Archive for the ‘Holy Week’ Category

Good Friday

May 25, 2011

“He was pierced for our offenses, crushed for our sins . . . by His stripes we were healed.”  It was to save us from our sins that Jesus suffered and died.  The Catechism tells us that sin is an offense against God.  God is all-holy; He is all-pure.  We were created in His image and likeness: we were created to reflect God’s love and His holiness.  God created us to love Him and to serve Him and to be united with Him forever.  Our First Parents lost God’s friendship by turning away from God and by disobeying His will.  As a result of the sin of Adam and Eve we have all inherited a fallen human nature.  Because of sin, the Gates of Heaven were closed: sin frustrated our destined union with God.

If Jesus had not become a man and suffered and died to save us from our fallen state, we would be without hope.  But God is love; He did not abandon us, but sent His own Son to pay the price for our sin.  The price that Jesus paid on the Cross was not just for the sin of Adam and Eve: it was for all sin.  He died for you and for me personally: He died to save us from our sins.  Jesus had each one of us in mind while He hung upon the Cross.  On this day Our Lord died to save you and to save me from our sins.  Jesus’ death and Resurrection opened the Gates the Heaven for us that we might be united with Him forever in Heaven as we were created to be.

Jesus Christ poured out His blood and died that we might have life: through His death we have access to life in abundance: because Jesus died for us, we are able to do more than merely survive in this world: through Jesus Christ we have access to the Father.  Through our Baptism into Christ’s death we have become sons and daughters of God.  Because Christ died for us, we are able to have that friendship with God: because of His death it is possible for us to attain the union with God for which we were created.  But we have to respond to what Jesus did for us.  We have to accept that abundant life that He offers to us.  Jesus said that if we would be His disciples, we have to deny ourselves and take up our cross and follow Him.  We have to imitate Our Crucified Lord.  The Cross is the sign of our salvation.  On the Cross our Lord laid down His life for us: and we are also called to lay down our lives.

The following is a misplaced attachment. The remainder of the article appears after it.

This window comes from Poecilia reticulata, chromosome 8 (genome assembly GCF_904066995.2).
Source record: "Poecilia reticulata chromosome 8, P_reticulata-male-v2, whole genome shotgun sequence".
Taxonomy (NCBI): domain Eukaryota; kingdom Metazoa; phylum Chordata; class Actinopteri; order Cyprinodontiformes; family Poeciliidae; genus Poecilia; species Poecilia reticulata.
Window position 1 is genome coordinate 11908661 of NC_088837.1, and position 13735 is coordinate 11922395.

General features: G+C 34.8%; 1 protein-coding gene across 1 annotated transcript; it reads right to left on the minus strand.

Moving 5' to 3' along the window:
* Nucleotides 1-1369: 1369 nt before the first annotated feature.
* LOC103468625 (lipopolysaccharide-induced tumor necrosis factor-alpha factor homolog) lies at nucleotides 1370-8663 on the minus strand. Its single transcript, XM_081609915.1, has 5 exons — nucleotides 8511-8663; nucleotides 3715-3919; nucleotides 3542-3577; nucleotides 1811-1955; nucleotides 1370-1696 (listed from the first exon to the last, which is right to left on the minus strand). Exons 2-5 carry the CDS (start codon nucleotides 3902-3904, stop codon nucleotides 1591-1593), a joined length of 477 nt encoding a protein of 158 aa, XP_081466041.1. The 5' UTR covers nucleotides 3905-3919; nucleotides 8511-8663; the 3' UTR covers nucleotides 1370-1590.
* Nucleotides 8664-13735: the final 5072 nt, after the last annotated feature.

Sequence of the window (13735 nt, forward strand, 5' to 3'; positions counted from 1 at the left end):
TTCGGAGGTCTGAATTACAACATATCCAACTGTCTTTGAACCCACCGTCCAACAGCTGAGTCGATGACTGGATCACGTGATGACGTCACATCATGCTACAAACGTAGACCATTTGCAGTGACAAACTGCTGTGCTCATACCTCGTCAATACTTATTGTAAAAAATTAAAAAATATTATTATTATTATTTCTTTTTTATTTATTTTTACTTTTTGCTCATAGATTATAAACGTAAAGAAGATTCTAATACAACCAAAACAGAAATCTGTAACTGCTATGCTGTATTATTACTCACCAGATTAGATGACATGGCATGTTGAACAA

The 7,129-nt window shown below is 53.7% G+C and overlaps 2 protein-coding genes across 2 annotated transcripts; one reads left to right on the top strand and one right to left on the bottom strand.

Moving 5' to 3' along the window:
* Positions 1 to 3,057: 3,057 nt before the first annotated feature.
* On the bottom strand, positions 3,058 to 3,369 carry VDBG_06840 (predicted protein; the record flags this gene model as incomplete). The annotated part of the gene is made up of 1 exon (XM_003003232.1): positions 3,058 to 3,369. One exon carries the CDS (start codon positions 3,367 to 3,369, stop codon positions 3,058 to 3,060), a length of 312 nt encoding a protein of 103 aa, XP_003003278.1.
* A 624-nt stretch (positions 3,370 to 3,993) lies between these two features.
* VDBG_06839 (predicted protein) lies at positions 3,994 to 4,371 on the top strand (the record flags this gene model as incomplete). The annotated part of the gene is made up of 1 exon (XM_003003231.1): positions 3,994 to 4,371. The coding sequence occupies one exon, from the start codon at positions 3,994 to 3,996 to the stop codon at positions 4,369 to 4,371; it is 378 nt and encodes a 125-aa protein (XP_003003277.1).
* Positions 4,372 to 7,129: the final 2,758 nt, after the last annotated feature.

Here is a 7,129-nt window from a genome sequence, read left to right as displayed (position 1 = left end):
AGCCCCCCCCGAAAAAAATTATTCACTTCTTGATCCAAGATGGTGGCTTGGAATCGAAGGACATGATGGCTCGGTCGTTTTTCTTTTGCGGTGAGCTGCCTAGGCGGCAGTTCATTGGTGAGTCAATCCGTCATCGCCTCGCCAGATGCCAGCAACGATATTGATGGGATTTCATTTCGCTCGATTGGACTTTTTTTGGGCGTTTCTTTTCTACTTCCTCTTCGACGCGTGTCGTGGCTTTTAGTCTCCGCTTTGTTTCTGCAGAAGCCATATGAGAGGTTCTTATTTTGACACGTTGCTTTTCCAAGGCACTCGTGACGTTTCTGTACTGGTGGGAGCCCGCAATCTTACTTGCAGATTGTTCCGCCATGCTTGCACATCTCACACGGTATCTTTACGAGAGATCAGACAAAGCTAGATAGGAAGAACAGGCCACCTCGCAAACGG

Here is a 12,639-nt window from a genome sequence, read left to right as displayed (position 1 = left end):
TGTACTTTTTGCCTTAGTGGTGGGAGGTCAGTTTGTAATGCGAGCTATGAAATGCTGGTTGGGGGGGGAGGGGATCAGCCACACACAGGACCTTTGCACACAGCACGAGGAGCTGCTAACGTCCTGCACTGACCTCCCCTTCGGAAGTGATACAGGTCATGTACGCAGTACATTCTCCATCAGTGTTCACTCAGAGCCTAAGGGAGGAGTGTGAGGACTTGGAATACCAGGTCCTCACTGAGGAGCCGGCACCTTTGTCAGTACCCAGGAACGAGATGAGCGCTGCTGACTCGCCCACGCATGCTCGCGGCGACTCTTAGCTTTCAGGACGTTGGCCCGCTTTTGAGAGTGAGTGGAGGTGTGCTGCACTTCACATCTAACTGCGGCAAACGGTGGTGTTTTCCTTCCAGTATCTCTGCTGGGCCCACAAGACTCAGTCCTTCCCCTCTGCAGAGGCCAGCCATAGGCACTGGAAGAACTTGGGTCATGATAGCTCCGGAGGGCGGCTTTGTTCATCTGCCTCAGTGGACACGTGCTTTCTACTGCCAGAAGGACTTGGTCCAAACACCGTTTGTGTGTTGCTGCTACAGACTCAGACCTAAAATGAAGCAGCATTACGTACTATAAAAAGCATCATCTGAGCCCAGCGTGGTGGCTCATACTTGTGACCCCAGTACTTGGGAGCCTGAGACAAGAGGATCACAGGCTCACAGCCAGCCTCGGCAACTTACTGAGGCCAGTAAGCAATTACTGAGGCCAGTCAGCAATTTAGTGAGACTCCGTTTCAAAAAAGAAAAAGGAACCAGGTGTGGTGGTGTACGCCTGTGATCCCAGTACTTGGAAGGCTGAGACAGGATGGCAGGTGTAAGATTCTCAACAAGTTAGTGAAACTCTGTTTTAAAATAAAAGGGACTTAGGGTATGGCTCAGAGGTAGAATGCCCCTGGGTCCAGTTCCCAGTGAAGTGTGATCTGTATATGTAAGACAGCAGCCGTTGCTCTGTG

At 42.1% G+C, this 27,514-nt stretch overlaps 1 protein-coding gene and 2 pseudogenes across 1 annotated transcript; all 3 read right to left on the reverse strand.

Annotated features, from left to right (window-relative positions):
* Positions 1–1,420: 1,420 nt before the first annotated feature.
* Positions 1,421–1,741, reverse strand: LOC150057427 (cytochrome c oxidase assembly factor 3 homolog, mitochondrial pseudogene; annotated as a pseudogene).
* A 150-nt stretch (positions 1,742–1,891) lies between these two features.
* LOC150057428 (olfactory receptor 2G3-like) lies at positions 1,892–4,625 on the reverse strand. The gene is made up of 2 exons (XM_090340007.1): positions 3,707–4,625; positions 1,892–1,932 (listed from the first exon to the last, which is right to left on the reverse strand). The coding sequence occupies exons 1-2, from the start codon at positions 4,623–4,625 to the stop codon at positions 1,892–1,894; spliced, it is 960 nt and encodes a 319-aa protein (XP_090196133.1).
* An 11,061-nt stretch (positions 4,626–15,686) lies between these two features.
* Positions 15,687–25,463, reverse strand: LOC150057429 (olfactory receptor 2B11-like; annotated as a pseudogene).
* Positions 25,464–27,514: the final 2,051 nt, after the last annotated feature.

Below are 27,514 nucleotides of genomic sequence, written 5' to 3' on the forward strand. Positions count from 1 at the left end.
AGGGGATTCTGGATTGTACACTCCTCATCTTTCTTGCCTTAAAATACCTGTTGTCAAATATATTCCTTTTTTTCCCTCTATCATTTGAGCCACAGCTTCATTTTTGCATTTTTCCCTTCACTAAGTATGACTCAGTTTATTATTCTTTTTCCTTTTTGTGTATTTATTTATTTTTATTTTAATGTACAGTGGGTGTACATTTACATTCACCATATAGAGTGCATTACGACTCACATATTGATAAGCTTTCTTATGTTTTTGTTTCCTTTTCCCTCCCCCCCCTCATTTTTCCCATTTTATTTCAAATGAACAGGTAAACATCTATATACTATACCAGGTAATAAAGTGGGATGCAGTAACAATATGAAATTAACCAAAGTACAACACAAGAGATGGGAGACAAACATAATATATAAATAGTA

What does it mean to lay down our lives?  It means rejecting sin.  It means loving God more than I love myself.  Sin offends God and Jesus died to make reparation for our sins, but that does not give us license to go on sinning.  Jesus died out of love for us and calls us to respond to His love: He calls us to turn away from sin and love as we were created to love.  We reject sin not only to avoid the negative consequences of sin or out of fear of Hell; we reject sin out of love for Him Who first loved us and died for us.  If we truly love God, we want to avoid offending Him.  Laying down our lives means putting our fallen, selfish human nature to death and putting God first in our hearts and putting others ahead of ourselves.  Jesus said that if we love Him, we will follow His commandments and His command to us is to love.  We are to love as He loves us.